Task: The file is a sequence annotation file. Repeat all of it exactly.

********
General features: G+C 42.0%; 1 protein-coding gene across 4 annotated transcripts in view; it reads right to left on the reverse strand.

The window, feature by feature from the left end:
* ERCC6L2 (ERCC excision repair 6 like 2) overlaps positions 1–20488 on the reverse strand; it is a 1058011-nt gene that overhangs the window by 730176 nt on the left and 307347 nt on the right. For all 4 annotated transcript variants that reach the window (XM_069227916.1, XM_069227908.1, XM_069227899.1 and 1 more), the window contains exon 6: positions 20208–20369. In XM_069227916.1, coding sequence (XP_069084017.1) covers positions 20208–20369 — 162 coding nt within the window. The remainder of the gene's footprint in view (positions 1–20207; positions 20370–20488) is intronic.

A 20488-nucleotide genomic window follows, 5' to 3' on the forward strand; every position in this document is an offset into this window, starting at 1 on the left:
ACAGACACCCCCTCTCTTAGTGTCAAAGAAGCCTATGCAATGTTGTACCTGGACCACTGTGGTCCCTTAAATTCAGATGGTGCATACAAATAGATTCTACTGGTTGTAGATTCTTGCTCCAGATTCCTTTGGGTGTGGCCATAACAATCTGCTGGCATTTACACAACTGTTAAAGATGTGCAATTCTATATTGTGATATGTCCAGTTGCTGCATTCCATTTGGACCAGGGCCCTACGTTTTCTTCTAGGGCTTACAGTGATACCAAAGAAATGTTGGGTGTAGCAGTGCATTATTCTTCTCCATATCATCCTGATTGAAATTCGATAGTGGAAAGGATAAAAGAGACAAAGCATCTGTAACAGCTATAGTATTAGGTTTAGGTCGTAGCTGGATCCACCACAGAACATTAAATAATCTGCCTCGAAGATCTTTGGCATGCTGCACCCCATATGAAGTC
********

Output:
General features: G+C 42.0%; 1 protein-coding gene across 4 annotated transcripts in view; it reads right to left on the reverse strand.

The window, feature by feature from the left end:
* ERCC6L2 (ERCC excision repair 6 like 2) overlaps positions 1–20488 on the reverse strand; it is a 1058011-nt gene that overhangs the window by 730176 nt on the left and 307347 nt on the right. For all 4 annotated transcript variants that reach the window (XM_069227916.1, XM_069227908.1, XM_069227899.1 and 1 more), the window contains exon 6: positions 20208–20369. In XM_069227916.1, coding sequence (XP_069084017.1) covers positions 20208–20369 — 162 coding nt within the window. The remainder of the gene's footprint in view (positions 1–20207; positions 20370–20488) is intronic.

A 20488-nucleotide genomic window follows, 5' to 3' on the forward strand; every position in this document is an offset into this window, starting at 1 on the left:
ACAGACACCCCCTCTCTTAGTGTCAAAGAAGCCTATGCAATGTTGTACCTGGACCACTGTGGTCCCTTAAATTCAGATGGTGCATACAAATAGATTCTACTGGTTGTAGATTCTTGCTCCAGATTCCTTTGGGTGTGGCCATAACAATCTGCTGGCATTTACACAACTGTTAAAGATGTGCAATTCTATATTGTGATATGTCCAGTTGCTGCATTCCATTTGGACCAGGGCCCTACGTTTTCTTCTAGGGCTTACAGTGATACCAAAGAAATGTTGGGTGTAGCAGTGCATTATTCTTCTCCATATCATCCTGATTGAAATTCGATAGTGGAAAGGATAAAAGAGACAAAGCATCTGTAACAGCTATAGTATTAGGTTTAGGTCGTAGCTGGATCCACCACAGAACATTAAATAATCTGCCTCGAAGATCTTTGGCATGCTGCACCCCATATGAAGTC